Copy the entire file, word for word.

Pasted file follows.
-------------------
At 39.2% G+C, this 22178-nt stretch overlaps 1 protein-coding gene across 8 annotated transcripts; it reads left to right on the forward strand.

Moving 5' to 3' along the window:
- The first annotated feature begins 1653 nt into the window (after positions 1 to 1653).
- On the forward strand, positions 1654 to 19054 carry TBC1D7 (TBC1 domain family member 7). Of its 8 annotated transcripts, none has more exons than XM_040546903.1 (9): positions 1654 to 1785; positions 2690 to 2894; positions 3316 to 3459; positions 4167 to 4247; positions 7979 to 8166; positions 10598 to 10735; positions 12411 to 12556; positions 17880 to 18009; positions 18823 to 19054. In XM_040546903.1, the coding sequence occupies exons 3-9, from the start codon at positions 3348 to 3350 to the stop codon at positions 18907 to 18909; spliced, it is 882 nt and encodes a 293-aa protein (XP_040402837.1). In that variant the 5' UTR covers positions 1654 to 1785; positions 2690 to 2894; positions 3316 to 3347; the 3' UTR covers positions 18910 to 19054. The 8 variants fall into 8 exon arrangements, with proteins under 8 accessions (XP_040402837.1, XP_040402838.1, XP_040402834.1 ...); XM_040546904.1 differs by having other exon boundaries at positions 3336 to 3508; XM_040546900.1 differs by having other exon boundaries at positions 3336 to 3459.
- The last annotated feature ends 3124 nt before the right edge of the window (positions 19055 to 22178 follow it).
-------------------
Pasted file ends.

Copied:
At 39.2% G+C, this 22178-nt stretch overlaps 1 protein-coding gene across 8 annotated transcripts; it reads left to right on the forward strand.

Moving 5' to 3' along the window:
- The first annotated feature begins 1653 nt into the window (after positions 1 to 1653).
- On the forward strand, positions 1654 to 19054 carry TBC1D7 (TBC1 domain family member 7). Of its 8 annotated transcripts, none has more exons than XM_040546903.1 (9): positions 1654 to 1785; positions 2690 to 2894; positions 3316 to 3459; positions 4167 to 4247; positions 7979 to 8166; positions 10598 to 10735; positions 12411 to 12556; positions 17880 to 18009; positions 18823 to 19054. In XM_040546903.1, the coding sequence occupies exons 3-9, from the start codon at positions 3348 to 3350 to the stop codon at positions 18907 to 18909; spliced, it is 882 nt and encodes a 293-aa protein (XP_040402837.1). In that variant the 5' UTR covers positions 1654 to 1785; positions 2690 to 2894; positions 3316 to 3347; the 3' UTR covers positions 18910 to 19054. The 8 variants fall into 8 exon arrangements, with proteins under 8 accessions (XP_040402837.1, XP_040402838.1, XP_040402834.1 ...); XM_040546904.1 differs by having other exon boundaries at positions 3336 to 3508; XM_040546900.1 differs by having other exon boundaries at positions 3336 to 3459.
- The last annotated feature ends 3124 nt before the right edge of the window (positions 19055 to 22178 follow it).